Hospital waiting lists increaseGPs quiz their leaders on core servicesMedical students are worse off than other studentsConsultation begins on genetic testing codeMedical managers call for better clinical audit trainingBMJ 1996; 313 doi: https://doi.org/10.1136/bmj.313.7069.1406 (Published 30 November 1996) Cite this as: BMJ 1996;313:1406
- Linda Beecham
Hospital waiting lists increase
Evidence of renewed pressure on hospital waiting lists in England has emerged from Department of Health figures for the quarter ended 30 September.
The total number of patients waiting for admission increased by 4000 (0.4%) to 1 060 200, which is 2% more than at the same time last year. The quarterly rise is accounted for by 4600 more patients waiting for over one year and 600 fewer who had been waiting less than 12 months. The number waiting over 12 months—15 000—is 12 900 lower than a year ago.
The junior health minister, John Horam, focused on the latter figure as a considerable achievement, recalling that six years ago there were 200 000 patients waiting more than two years. At the end of September only 26 patients were waiting for longer than 18 months.
GPs quiz their leaders on core services
General practitioners' negotiators have agreed that it is time to review the issue of local medical committees (LMCs) and trade union protection in view of the role that LMCs might adopt in helping family doctors with negotiating and preparing contracts to provide non-core services.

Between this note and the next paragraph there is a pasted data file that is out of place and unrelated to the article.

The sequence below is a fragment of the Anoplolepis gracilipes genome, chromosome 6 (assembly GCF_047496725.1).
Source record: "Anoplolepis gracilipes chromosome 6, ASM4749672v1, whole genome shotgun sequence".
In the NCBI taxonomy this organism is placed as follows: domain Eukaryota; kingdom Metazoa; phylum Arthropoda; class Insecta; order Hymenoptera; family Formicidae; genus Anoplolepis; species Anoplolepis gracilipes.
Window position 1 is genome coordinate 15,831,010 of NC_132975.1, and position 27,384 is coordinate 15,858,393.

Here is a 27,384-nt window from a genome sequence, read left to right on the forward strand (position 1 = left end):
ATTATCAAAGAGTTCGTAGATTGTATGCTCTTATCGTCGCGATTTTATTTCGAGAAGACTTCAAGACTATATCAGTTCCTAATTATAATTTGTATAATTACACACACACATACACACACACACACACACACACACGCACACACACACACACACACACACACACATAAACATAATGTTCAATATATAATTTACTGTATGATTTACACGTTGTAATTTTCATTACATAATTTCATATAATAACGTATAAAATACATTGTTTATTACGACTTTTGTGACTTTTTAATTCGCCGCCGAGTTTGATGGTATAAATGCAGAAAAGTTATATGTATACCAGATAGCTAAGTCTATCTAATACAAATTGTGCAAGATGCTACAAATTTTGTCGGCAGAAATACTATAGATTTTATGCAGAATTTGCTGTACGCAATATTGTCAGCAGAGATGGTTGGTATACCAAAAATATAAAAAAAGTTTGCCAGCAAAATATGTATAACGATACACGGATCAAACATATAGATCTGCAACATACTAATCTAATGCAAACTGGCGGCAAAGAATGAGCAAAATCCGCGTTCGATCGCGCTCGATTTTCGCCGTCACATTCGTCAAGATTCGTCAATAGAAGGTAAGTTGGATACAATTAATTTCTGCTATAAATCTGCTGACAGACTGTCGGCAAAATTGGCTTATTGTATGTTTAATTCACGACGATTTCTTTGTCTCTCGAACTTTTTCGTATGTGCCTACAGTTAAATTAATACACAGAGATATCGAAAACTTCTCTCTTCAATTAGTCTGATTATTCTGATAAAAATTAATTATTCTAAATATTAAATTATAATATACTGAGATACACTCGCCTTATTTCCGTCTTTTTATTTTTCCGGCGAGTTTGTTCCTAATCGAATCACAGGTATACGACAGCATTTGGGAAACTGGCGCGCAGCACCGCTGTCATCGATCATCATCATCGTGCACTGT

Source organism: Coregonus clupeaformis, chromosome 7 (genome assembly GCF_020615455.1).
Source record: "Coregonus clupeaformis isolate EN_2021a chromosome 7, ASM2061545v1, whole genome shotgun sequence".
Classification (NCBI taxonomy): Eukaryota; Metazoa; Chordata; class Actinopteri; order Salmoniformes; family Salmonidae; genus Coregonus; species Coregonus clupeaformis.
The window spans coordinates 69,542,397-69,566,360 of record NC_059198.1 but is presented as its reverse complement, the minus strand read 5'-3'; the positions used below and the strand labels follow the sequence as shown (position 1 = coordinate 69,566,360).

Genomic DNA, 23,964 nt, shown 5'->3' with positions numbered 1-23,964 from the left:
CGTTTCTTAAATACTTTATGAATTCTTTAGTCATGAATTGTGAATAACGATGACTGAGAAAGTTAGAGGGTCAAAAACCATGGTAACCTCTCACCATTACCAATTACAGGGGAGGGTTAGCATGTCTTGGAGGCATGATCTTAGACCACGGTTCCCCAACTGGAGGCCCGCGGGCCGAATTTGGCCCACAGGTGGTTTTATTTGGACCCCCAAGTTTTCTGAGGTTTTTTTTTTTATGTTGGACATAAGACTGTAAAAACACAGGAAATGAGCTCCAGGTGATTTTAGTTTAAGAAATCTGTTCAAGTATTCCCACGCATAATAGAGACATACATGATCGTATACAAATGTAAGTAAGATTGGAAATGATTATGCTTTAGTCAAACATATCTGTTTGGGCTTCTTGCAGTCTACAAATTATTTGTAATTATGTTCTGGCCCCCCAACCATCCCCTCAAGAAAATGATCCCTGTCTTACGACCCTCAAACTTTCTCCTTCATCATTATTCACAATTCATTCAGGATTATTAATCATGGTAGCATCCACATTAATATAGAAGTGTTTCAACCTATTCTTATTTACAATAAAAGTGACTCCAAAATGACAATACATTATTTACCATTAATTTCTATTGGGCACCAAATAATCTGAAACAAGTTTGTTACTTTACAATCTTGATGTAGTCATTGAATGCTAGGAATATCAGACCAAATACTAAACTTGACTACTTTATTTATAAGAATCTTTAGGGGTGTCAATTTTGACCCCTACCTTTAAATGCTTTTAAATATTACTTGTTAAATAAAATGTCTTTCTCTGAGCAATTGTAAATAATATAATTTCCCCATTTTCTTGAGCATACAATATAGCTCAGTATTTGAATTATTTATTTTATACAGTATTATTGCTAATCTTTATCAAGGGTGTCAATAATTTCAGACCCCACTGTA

LMCs have been told that they should not set prices which are then adopted by doctors but they can respond on behalf of doctors, working either in small or large groups, by negotiating contracts with health authorities or NHS trusts for various types of non-core activity. If LMCs took the initiative in setting prices that were followed by all local doctors this might give rise to a complaint to the Office of Fair Trading.
Last week members of the GMSC and secretaries and …
Log in using your username and password
Log in through your institution
Register for a free trial to thebmj.com to receive unlimited access to all content on thebmj.com for 14 days.
Sign up for a free trial